Anthony Doerr. All the Light We Cannot See is probably the best work of fiction I have read in the past ten years. There are books that instill a sense of wonder as one reads. This was one of them. It’s been six years since this came out, so I hope there is a new one coming soon.

Kristen Hannah. I’ve remarked recently on how much I’ve enjoyed both The Nightingale and The Great Alone. Both had characters who take up residence in your head and plots that raise profound questions about the nature of evil and the possibility of goodness.

Louise Penny. I’ve discovered in the last year what many mystery lovers have long known–it’s a good thing Three Pines doesn’t really exist, or we’d all move there–just for the chance to get to know Chief Inspector Gamache. One of the great “thinking” detectives. Word is that the next in the series comes out this fall.

Ron Chernow. He’s given us some of the best biographies of the last few decades–Titan, The Warburgs, Alexander Hamilton, Washington, and Grant. The next will likely be a tome, but I will buy it for a great and long read.

Robert Caro. I dearly hope he (and I) live to see the final volume of his biography of Lyndon Johnson. I was in my early teens when he was president, and Caro draws out the complexity of this man who was both better and worse than I remember. His little volume, Working, was a fascinating glimpse into how he researches, sleuths for the truth, and his process of writing.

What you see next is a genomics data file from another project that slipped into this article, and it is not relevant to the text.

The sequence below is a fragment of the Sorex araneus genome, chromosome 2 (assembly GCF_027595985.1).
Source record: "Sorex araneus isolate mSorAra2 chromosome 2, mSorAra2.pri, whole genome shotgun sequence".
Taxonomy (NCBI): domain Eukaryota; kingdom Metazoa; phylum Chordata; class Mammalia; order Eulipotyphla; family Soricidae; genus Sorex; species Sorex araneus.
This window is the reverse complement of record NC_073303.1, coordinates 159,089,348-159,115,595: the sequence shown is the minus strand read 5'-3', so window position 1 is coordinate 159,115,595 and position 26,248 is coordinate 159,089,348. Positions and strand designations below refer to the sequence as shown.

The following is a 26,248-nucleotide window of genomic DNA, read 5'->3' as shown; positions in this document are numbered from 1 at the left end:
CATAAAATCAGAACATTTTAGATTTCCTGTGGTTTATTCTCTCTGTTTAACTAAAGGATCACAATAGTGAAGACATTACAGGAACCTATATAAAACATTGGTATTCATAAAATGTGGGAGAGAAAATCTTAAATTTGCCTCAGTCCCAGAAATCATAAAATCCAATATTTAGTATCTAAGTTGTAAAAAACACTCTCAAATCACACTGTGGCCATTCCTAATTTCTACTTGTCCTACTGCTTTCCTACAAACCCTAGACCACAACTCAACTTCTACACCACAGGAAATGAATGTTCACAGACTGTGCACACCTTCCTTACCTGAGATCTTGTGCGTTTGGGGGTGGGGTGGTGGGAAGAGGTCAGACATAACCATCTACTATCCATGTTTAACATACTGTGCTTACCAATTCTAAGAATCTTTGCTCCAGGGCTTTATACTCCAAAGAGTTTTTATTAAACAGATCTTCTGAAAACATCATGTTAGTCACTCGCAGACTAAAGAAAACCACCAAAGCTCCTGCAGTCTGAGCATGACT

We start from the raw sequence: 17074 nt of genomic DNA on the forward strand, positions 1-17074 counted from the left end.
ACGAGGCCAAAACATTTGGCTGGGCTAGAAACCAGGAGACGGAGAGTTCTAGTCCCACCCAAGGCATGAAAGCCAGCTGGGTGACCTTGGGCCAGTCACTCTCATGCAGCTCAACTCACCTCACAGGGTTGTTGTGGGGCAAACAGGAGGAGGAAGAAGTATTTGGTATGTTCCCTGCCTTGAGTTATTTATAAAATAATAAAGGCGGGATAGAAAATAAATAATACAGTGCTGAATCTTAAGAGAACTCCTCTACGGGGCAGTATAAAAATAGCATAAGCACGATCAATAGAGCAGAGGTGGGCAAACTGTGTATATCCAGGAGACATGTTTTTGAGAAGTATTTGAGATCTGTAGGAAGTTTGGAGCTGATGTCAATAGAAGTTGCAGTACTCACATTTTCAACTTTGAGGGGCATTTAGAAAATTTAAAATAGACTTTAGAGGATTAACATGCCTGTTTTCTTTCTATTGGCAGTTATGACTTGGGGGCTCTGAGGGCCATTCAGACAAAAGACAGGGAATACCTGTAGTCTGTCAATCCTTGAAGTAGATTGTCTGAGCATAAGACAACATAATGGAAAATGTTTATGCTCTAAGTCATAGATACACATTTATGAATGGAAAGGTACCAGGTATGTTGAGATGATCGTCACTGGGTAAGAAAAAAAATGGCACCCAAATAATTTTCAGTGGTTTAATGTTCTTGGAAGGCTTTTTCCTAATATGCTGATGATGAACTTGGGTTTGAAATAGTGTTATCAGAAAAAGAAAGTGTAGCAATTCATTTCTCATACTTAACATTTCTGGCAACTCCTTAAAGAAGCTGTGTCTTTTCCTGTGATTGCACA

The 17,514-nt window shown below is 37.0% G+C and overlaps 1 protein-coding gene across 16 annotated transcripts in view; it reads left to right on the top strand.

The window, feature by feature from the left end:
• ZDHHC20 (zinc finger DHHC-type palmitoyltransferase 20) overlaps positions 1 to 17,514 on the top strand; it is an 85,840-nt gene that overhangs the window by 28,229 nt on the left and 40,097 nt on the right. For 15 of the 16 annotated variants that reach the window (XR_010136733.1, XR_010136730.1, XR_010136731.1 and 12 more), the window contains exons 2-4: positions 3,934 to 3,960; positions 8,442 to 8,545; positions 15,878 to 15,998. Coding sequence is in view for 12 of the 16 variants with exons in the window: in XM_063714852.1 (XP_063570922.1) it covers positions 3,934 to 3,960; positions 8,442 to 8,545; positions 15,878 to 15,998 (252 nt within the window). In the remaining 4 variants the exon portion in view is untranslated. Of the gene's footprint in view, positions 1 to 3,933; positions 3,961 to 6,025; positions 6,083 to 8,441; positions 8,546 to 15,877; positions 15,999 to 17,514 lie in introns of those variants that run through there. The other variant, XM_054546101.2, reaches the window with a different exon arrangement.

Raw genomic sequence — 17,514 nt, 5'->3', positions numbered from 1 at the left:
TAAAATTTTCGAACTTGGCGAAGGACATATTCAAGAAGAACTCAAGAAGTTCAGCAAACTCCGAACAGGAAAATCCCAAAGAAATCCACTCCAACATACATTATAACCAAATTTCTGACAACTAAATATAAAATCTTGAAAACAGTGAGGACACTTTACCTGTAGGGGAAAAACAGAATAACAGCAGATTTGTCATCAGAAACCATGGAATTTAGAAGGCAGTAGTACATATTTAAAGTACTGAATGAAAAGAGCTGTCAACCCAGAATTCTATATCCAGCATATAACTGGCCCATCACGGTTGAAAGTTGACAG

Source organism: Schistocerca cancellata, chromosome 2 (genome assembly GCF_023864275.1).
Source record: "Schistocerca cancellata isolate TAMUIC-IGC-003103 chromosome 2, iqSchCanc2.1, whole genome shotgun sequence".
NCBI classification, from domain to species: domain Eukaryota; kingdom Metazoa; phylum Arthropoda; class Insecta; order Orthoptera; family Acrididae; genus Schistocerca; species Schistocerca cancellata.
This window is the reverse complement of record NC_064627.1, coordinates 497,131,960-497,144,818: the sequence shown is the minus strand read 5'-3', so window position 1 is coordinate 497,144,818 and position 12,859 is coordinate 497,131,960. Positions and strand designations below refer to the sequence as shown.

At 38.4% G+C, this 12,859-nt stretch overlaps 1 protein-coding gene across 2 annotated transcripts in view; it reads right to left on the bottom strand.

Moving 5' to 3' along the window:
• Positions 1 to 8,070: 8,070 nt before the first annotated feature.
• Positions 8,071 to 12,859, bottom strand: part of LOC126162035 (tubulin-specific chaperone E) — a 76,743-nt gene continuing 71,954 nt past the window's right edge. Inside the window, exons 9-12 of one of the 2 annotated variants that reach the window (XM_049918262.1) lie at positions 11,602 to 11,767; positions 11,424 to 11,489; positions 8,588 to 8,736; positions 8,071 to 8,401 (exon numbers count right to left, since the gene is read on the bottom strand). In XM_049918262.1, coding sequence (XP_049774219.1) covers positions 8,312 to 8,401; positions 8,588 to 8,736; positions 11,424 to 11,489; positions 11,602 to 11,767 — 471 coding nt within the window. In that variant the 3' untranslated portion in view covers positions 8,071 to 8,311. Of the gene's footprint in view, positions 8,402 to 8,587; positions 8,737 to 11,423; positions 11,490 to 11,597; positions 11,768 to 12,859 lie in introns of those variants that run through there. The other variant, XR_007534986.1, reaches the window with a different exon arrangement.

David McCullough. I think I’ve read everything he has written. His book Pioneers was fascinating, simply because he told the story of the people from the east who settle my home state of Ohio. I only wish he would have told more of the story of the people who were here before them. Maybe his next book will do that, if he has any more in him. My favorite was his biography of Harry S. Truman, who had the misfortune of coming between Roosevelt and Eisenhower.

Wendell Berry. He defines what it means to be a “curmudgeon” but provokes me in all he writes to think what it means to hold “membership” in a community, and to think of the land from which we derive our livelihood. Berry continually provokes me to think of what it means to love and care for a place and the desperate need for more such people in our country.

Fleming Rutledge. The Crucifixion was one of the most profound theological works I read in the past ten years, reading it over the course of Lent. Her emphasis both on the substitutionary death of Christ and the victory over evil that occurred in Christ’s death took my thinking about these things in fresh directions.

Matthew Levering. This, perhaps is a name you’ve not heard. He is a Catholic theologian. The last book I read was Dying and the Virtues, exploring the virtues that help us both die and live well. I’ve read three of his books, all of which brought me to fresh insight about theological truths I grew up with. I had the privilege to interview him, much of which was spent in wonder as I listened to him do what seems the theologian’s calling–to think and then teach great ideas about God, and our relation to God.

Marilyn Chandler McEntyre. I have only read her book on Caring for Truth in a Culture of Lies. This is a woman who cares for words in a culture where there is so many of them and so little insight or truth. I want to read more of what she has written, and will keep an eye out for her newest work.

There are many I’ve not included. I’d love to know the ones you would list and why. I have to think that between good authors and their readers, there is kind of an unspoken contract where authors reward the effort of their readers with everything from wonder to insight, where they faithfully pass along the vision of reality that opens not only their world, but ours.